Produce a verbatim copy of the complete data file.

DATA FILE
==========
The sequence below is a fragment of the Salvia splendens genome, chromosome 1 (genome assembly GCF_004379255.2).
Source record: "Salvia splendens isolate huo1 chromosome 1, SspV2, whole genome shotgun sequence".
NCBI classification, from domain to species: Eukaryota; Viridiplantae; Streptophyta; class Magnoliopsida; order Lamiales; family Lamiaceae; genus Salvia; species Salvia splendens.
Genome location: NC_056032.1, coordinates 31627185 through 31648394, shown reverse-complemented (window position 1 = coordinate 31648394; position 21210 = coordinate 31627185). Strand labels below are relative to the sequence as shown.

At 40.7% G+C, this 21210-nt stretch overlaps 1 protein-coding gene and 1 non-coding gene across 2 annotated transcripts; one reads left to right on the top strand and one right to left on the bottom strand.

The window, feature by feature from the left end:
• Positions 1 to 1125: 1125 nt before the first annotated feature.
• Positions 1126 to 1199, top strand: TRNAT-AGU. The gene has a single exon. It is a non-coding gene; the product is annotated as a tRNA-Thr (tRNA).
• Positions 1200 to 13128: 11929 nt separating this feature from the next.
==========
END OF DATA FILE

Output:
The sequence below is a fragment of the Salvia splendens genome, chromosome 1 (genome assembly GCF_004379255.2).
Source record: "Salvia splendens isolate huo1 chromosome 1, SspV2, whole genome shotgun sequence".
NCBI classification, from domain to species: Eukaryota; Viridiplantae; Streptophyta; class Magnoliopsida; order Lamiales; family Lamiaceae; genus Salvia; species Salvia splendens.
Genome location: NC_056032.1, coordinates 31627185 through 31648394, shown reverse-complemented (window position 1 = coordinate 31648394; position 21210 = coordinate 31627185). Strand labels below are relative to the sequence as shown.

At 40.7% G+C, this 21210-nt stretch overlaps 1 protein-coding gene and 1 non-coding gene across 2 annotated transcripts; one reads left to right on the top strand and one right to left on the bottom strand.

The window, feature by feature from the left end:
• Positions 1 to 1125: 1125 nt before the first annotated feature.
• Positions 1126 to 1199, top strand: TRNAT-AGU. The gene has a single exon. It is a non-coding gene; the product is annotated as a tRNA-Thr (tRNA).
• Positions 1200 to 13128: 11929 nt separating this feature from the next.